These letters graciously have been shared with the Victorian Web by Eunice and Ron Shanahan; they have been taken from their website. Click on thumbnails for larger images. The letters give an insight into the daily lives and concerns of 'ordinary' people without whom history would not exist. The letters are a wonderful example of how much history may be gleaned from such sources.

[The items used as illustrations are from our own collection but barely scratch the surface of a complicated study.]

The origin of the Franking System was a decree of the Council of State in 1652, by which correspondence to and from Members of Parliament and of certain State Officials was permitted to pass free through the post. The system lasted till January 10 1840, when the Uniform Penny Postage was introduced.

Abuses soon arose, and regulations were made at various times, about the number and weight of 'FREE' letters, the time and place of posting and the method and form of addressing them. In the early days of the system, the written word 'FRANK' or 'FREE', accompanied by the seal and sometimes the name of the person entitled to the privilege was all that appeared on the letter.

Manuscript "Free Geo. Bird?" at bottom left of cover. This entire is dated inside 'Carmarthen March ye 10th 1760' and despite its age the letter is perfectly legible and is as easily read as the address on the front. In it, the sender, John Rogers mentions a 'chirograph'.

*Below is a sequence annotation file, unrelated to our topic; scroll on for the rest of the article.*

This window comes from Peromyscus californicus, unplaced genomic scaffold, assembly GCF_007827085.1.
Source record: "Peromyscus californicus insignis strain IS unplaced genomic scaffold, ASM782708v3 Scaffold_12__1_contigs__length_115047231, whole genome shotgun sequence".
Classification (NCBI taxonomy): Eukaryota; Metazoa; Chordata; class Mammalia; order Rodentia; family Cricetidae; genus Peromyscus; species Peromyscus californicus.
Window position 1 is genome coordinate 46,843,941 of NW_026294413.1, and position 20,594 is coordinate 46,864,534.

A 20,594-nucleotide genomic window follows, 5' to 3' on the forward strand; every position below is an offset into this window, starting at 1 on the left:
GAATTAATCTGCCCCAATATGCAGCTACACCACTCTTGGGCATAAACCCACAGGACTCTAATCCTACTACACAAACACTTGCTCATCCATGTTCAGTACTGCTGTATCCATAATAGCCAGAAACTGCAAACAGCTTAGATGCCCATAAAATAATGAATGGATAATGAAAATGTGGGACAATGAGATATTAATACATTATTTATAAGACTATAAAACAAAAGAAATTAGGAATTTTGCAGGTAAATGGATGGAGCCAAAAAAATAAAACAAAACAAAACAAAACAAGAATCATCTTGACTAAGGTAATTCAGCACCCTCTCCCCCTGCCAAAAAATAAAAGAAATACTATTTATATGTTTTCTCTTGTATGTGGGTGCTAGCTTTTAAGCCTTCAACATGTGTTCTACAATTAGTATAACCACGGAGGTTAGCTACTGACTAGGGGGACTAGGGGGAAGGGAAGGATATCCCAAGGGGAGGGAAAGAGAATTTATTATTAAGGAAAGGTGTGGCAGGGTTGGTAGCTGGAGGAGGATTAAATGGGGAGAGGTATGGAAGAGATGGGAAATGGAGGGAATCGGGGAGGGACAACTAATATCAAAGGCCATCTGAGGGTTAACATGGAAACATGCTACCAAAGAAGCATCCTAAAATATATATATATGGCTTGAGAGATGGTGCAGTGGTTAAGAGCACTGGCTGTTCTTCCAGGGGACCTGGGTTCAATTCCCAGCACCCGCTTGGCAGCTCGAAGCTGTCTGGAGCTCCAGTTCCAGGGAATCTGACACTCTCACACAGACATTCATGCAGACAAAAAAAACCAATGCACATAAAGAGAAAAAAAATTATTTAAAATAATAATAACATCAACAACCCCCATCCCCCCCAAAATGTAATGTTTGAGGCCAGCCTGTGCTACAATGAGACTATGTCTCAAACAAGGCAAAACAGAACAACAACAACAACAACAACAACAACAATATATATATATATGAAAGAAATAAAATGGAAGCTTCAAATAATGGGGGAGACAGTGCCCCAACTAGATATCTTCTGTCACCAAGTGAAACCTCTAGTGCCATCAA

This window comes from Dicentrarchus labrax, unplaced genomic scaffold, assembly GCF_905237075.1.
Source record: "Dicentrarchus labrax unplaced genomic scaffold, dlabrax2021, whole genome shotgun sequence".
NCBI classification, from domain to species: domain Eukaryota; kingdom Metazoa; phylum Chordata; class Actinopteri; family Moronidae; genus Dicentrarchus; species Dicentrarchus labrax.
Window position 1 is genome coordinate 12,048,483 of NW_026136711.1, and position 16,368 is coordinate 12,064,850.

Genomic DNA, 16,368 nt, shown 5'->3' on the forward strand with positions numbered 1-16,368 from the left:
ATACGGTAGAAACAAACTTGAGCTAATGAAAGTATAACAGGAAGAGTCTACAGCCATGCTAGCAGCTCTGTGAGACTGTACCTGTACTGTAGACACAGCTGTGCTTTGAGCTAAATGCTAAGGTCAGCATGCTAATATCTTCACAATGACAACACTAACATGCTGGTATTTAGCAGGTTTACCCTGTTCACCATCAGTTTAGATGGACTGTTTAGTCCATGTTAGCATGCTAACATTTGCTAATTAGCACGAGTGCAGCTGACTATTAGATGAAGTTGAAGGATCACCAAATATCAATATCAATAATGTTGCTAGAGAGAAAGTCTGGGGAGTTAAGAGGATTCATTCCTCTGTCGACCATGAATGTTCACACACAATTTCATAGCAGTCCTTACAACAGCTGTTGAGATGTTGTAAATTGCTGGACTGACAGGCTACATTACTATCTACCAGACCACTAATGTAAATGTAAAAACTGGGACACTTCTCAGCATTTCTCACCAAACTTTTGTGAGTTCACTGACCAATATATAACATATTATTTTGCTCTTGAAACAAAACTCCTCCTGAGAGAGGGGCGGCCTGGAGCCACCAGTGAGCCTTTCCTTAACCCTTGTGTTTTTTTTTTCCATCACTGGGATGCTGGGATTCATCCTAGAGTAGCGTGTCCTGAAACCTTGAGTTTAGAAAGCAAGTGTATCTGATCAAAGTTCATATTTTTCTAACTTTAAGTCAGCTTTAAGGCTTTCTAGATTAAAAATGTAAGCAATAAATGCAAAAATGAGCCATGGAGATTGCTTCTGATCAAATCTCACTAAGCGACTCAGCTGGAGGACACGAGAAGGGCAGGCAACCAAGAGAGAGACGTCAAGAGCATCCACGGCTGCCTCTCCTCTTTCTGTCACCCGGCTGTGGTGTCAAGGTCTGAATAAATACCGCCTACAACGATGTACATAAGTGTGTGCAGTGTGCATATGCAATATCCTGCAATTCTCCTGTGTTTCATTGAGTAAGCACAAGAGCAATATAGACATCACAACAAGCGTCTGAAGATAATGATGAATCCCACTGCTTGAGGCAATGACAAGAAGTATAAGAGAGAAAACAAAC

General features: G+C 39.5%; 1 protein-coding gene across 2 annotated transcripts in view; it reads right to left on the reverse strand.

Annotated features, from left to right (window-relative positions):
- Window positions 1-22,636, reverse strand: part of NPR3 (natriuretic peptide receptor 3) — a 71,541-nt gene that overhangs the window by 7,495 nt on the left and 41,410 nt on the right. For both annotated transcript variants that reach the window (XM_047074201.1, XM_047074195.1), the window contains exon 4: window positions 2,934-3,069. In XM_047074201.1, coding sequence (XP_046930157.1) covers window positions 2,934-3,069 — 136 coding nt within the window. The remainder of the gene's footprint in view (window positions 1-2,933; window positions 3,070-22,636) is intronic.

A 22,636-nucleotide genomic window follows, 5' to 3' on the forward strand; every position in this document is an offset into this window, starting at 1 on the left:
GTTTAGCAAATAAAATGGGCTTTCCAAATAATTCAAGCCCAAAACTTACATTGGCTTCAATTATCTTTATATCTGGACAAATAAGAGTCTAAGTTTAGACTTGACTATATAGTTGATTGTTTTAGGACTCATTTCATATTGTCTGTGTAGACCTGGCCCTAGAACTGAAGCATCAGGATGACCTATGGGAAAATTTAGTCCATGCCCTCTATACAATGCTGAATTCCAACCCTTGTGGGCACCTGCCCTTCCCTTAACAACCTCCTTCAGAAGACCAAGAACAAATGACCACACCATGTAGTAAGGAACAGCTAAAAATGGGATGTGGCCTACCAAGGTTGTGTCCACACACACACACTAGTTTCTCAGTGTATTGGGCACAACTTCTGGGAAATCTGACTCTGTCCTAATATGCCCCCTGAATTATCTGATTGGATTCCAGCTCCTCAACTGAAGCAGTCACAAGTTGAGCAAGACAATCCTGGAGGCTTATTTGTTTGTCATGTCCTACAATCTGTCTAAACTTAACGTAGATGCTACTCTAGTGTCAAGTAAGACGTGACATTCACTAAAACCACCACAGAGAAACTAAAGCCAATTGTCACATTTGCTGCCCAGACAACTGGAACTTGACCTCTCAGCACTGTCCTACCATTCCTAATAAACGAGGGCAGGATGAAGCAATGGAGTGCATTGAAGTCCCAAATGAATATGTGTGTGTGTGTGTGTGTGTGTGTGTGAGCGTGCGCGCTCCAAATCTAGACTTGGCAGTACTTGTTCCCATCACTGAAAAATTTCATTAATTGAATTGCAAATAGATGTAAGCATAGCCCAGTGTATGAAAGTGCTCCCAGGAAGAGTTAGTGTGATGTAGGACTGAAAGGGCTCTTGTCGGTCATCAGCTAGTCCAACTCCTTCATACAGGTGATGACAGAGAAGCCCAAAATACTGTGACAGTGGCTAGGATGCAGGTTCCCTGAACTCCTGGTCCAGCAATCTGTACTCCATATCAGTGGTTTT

In the centre of the front is the two line 'CARMAR THEN' stamp. On the reverse is a Bishop Mark of 14 MR.


The London Office Stamps

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Introduced in 1764, the first London Chief Office mark was a circled 'Free' with the letter 'F' larger than the other letters.

This piece has a 20mm. circle around the word Free and was franked by Lord Burghersh. "Free Burghersh" in manuscript, left of 'London'

Later marks had all four letters of the word 'FREE' the same size.

This entire dated 10th December 1778 has a 20mm circle around 'FREE'.

In the late 1780's, more decorative types of 'FREE' marks began to be used. The initials which were incorporated into the marks were those of the surnames of the various Inspectors of Franks.

This piece is franked by Lord Grenvilleand dated July 2nd 1792.

Detail of stamp

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In 1791 three ring date stamps with initials were brought into use. This piece is dated AP 4 96 and has the initial 'C'

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In 1791 the Post Office experimented with various designs, one of which consisted of 'FREE' above a circle with the date and two digit year inside the circle underneath a crown.

This wrapper has manuscript "London August sixteenth 1799" across the top.

At the beginning of 1800, a type of mark was introduced which showed 'FREE' on a crown and contained within a single rim. This mark, with some variations, remained in use until 1807.

This front bears a manuscript "London march twenty first 1800" and is franked by Lord Inchiquin.

1807 saw the introduction of what are commonly called "Crown Circle Frees".